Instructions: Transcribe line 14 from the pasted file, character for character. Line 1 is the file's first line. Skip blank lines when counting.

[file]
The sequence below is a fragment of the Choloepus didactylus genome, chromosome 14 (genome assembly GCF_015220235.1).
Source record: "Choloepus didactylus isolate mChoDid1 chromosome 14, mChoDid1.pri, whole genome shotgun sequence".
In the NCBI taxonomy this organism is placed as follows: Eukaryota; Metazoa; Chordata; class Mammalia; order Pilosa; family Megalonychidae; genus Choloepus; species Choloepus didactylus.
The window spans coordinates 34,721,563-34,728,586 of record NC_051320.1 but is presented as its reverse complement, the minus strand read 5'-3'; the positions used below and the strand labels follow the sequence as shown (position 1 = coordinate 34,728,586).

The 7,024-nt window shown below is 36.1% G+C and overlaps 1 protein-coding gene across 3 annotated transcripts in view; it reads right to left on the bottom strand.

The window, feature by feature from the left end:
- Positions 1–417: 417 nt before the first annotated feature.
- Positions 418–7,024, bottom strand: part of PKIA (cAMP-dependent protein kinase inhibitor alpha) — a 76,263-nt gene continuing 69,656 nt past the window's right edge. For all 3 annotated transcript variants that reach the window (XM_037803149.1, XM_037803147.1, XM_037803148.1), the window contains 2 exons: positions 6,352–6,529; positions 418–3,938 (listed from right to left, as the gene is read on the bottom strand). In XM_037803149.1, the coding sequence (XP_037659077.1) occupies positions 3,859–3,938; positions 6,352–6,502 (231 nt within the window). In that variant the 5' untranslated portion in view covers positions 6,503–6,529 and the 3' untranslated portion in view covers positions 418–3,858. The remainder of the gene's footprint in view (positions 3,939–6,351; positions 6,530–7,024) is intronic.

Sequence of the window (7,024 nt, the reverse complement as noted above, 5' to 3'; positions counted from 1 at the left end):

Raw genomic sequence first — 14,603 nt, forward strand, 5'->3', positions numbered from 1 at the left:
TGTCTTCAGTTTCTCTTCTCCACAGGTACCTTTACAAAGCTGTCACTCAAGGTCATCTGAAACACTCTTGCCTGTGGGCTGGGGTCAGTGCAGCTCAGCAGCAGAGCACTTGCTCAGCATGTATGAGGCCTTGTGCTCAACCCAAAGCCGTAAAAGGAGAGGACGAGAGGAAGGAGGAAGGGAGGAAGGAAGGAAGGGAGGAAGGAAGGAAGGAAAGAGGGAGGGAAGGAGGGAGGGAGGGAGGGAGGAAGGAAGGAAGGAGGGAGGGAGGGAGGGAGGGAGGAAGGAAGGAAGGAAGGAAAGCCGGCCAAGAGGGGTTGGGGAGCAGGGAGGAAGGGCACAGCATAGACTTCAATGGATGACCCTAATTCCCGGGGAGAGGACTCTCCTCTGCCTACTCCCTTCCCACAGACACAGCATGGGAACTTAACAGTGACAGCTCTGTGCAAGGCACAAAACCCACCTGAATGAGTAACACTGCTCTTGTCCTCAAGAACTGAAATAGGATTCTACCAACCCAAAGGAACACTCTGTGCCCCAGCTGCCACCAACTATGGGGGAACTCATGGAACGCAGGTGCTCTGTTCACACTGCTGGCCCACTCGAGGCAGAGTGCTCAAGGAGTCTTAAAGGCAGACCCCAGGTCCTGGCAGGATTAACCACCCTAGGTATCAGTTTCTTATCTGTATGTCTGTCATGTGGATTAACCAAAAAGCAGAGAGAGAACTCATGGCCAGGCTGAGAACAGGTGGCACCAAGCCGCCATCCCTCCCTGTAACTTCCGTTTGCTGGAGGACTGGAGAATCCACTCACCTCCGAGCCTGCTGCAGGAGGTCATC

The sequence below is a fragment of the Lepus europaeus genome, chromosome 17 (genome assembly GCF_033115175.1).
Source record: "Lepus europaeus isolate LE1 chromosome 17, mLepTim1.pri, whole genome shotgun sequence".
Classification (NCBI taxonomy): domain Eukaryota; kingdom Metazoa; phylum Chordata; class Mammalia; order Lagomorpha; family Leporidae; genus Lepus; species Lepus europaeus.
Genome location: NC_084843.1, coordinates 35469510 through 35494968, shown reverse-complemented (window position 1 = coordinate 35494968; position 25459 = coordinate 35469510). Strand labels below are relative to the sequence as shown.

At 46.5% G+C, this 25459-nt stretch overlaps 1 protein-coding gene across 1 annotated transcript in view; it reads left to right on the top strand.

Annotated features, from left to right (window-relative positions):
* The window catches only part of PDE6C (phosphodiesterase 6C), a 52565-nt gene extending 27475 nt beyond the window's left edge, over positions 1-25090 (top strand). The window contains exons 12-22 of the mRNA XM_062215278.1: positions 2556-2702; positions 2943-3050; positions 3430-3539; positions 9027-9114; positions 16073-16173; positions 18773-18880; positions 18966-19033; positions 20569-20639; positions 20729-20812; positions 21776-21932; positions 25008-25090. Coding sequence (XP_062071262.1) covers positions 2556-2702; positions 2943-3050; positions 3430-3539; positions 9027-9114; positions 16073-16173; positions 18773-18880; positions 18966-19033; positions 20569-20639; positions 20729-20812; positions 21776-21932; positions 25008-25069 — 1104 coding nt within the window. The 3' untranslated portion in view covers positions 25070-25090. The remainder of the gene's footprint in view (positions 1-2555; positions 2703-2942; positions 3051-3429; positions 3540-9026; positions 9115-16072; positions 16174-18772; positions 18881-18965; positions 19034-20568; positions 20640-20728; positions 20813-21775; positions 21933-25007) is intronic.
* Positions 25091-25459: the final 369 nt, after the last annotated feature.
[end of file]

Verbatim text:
Classification (NCBI taxonomy): domain Eukaryota; kingdom Metazoa; phylum Chordata; class Mammalia; order Lagomorpha; family Leporidae; genus Lepus; species Lepus europaeus.